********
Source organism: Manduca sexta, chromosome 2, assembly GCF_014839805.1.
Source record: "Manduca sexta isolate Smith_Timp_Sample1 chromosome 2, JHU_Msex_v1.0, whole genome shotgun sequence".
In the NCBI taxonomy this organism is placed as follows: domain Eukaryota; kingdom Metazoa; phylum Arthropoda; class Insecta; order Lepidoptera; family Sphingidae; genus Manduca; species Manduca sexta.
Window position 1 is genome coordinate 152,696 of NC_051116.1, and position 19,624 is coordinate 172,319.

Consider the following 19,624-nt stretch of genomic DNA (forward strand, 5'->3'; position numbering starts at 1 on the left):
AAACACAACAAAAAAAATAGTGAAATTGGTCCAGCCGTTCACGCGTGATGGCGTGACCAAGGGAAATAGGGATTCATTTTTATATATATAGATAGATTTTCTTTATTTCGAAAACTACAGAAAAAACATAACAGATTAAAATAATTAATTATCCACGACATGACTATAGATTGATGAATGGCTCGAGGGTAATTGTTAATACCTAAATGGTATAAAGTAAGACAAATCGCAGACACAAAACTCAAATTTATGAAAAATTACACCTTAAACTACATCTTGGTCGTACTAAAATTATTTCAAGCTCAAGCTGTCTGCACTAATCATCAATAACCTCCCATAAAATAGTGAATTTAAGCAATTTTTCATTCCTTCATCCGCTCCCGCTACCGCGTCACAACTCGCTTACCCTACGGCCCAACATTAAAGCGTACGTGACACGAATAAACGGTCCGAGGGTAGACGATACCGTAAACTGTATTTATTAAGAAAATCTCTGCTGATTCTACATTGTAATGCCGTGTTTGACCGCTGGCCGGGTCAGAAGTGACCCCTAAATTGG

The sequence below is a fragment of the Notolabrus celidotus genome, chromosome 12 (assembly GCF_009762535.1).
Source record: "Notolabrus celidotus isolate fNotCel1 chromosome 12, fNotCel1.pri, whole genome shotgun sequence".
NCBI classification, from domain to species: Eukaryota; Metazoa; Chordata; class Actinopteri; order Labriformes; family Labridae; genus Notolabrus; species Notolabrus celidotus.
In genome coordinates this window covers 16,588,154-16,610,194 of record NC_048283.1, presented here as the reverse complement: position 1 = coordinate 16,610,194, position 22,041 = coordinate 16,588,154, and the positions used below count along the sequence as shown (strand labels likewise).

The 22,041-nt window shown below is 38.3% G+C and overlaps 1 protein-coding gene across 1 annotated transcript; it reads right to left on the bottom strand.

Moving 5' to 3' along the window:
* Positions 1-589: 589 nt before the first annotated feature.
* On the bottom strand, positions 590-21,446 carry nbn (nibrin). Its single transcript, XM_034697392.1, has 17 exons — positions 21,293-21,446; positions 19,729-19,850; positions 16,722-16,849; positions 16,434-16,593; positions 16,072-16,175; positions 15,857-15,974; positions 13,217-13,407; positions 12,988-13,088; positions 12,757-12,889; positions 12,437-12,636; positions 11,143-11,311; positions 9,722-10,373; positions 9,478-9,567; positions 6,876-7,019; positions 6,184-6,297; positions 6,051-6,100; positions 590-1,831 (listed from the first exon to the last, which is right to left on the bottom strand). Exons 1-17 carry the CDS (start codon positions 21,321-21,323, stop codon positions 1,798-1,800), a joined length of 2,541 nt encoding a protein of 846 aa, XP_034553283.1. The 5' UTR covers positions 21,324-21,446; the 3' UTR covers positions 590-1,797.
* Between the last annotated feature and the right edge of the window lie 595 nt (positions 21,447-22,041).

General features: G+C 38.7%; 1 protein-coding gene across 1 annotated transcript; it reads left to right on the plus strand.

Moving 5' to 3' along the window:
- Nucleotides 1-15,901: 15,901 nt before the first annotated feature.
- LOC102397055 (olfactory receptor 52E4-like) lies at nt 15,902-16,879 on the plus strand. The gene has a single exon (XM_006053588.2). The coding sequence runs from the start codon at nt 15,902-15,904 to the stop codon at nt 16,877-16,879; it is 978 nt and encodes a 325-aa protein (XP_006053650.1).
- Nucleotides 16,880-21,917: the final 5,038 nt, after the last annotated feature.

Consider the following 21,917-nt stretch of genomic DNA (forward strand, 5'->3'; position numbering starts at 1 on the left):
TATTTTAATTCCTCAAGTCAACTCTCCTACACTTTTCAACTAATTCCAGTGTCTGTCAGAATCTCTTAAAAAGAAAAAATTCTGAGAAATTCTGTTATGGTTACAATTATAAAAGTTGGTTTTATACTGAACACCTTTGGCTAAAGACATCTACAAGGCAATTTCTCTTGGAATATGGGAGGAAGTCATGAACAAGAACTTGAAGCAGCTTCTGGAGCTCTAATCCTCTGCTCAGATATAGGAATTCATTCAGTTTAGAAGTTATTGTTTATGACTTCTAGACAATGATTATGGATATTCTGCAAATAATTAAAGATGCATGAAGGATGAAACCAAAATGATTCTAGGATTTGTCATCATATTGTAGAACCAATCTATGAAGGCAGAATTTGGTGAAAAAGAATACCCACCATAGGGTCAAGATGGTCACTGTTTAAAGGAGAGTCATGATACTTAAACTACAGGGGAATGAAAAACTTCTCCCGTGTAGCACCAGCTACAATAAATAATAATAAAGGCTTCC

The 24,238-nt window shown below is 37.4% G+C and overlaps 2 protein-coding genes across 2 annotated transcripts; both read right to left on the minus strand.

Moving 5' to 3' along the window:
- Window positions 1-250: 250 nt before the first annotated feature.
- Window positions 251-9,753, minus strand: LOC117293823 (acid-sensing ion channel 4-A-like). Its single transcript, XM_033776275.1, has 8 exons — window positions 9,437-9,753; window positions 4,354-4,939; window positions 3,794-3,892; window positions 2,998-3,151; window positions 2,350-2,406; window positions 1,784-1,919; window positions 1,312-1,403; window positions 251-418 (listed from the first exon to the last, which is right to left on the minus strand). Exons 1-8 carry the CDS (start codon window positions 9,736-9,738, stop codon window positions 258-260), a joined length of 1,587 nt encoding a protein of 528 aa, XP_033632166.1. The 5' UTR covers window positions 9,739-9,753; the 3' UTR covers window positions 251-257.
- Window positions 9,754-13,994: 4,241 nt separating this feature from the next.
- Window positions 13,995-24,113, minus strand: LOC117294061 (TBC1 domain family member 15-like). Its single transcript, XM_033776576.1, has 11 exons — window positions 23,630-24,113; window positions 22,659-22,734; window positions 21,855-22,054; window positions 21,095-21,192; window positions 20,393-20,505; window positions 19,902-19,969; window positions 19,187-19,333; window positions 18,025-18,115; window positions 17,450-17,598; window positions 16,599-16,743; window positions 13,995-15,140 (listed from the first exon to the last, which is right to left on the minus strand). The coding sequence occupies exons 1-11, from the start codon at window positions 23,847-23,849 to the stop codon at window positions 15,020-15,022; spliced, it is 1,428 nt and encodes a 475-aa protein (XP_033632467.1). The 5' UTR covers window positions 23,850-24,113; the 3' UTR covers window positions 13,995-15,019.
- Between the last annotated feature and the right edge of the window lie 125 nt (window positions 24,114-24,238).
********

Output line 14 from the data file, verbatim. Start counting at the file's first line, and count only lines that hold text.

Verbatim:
* On the bottom strand, positions 590-21,446 carry nbn (nibrin). Its single transcript, XM_034697392.1, has 17 exons — positions 21,293-21,446; positions 19,729-19,850; positions 16,722-16,849; positions 16,434-16,593; positions 16,072-16,175; positions 15,857-15,974; positions 13,217-13,407; positions 12,988-13,088; positions 12,757-12,889; positions 12,437-12,636; positions 11,143-11,311; positions 9,722-10,373; positions 9,478-9,567; positions 6,876-7,019; positions 6,184-6,297; positions 6,051-6,100; positions 590-1,831 (listed from the first exon to the last, which is right to left on the bottom strand). Exons 1-17 carry the CDS (start codon positions 21,321-21,323, stop codon positions 1,798-1,800), a joined length of 2,541 nt encoding a protein of 846 aa, XP_034553283.1. The 5' UTR covers positions 21,324-21,446; the 3' UTR covers positions 590-1,797.